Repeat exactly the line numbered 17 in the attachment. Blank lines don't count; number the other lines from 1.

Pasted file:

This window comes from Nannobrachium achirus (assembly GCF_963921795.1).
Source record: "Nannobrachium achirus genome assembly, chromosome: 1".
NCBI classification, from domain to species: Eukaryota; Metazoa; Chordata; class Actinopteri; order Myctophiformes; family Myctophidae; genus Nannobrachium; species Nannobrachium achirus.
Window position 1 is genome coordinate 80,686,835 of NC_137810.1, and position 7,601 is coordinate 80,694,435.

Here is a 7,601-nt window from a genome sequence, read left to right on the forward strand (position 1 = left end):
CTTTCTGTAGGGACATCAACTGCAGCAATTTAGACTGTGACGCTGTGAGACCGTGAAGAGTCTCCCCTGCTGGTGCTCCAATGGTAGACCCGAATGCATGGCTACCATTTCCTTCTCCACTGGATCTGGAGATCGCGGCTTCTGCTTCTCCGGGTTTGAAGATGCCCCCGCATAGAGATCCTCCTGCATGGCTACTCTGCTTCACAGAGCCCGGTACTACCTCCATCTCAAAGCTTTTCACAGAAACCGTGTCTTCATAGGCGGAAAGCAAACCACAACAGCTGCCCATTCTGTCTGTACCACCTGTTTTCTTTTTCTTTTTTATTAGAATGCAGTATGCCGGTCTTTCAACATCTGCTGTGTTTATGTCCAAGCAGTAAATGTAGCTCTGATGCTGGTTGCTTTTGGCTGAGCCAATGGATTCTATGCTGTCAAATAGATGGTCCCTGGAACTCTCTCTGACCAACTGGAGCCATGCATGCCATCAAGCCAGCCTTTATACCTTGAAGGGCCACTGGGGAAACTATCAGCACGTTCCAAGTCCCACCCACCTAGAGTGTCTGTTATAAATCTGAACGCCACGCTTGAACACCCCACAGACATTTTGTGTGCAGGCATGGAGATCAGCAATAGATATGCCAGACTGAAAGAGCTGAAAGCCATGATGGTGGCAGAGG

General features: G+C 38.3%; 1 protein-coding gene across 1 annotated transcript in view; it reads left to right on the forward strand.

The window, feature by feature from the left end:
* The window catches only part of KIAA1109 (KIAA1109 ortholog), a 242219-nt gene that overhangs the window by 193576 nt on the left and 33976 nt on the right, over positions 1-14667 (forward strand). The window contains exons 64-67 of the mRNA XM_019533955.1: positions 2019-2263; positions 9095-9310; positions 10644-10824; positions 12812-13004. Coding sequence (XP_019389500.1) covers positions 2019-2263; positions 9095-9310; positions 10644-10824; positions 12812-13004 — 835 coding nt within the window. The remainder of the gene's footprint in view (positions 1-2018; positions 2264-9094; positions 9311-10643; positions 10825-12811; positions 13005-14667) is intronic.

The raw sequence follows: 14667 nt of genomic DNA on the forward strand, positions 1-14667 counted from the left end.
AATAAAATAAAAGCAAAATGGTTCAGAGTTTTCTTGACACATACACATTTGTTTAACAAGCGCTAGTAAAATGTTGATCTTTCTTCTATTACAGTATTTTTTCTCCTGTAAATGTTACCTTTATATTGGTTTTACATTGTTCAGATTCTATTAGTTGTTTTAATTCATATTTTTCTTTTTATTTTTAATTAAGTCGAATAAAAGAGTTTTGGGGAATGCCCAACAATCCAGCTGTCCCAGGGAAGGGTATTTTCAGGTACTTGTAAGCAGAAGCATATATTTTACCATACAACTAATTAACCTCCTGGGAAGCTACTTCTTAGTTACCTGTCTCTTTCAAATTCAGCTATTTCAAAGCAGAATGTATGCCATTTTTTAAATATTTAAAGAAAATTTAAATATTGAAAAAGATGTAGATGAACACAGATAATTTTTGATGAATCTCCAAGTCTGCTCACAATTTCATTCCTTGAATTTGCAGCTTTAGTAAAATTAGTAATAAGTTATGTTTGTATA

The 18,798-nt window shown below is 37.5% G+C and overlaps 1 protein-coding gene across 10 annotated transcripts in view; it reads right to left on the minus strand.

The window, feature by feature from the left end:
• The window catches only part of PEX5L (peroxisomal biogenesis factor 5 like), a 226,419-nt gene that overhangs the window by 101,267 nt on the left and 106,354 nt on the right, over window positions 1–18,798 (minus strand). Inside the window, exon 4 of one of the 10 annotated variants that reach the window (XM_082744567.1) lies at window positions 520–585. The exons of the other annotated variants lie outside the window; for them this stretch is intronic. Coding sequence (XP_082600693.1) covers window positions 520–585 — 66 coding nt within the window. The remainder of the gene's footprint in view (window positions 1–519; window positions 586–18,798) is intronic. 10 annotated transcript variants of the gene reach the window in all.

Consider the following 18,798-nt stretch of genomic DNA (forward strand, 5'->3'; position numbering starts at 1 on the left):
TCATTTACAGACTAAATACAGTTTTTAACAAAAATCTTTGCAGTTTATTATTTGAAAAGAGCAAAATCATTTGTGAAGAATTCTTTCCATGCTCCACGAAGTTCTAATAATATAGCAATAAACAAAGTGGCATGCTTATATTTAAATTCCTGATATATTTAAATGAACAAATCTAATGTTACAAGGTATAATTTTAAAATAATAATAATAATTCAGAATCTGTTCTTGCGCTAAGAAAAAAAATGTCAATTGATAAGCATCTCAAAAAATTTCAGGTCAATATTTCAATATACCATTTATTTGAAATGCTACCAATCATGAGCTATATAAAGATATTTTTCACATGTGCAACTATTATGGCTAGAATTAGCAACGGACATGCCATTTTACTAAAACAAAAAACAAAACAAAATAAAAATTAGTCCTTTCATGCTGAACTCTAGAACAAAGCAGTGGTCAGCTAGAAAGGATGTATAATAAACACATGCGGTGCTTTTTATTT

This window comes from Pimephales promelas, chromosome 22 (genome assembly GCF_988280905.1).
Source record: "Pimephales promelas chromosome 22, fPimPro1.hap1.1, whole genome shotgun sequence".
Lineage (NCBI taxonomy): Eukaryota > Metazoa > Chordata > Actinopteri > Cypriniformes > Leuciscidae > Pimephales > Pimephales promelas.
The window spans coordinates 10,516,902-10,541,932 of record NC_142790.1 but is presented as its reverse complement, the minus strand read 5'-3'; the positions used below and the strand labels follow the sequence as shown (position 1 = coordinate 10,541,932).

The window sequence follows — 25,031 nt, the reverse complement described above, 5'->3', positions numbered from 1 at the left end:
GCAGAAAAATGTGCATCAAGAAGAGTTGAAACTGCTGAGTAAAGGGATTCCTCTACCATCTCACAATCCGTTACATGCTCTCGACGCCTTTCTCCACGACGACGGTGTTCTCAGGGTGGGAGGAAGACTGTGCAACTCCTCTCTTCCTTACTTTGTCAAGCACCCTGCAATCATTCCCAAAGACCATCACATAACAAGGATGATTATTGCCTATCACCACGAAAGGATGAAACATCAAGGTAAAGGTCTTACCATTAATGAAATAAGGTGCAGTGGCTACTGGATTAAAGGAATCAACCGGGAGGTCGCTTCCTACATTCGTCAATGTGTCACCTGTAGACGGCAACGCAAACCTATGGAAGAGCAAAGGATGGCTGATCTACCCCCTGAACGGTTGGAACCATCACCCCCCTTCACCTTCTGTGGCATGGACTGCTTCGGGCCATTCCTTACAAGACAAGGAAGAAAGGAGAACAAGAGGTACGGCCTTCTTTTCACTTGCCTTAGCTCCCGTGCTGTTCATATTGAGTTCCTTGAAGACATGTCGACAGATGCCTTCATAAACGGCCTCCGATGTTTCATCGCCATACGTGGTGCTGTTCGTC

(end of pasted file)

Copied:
This window comes from Pimephales promelas, chromosome 22 (genome assembly GCF_988280905.1).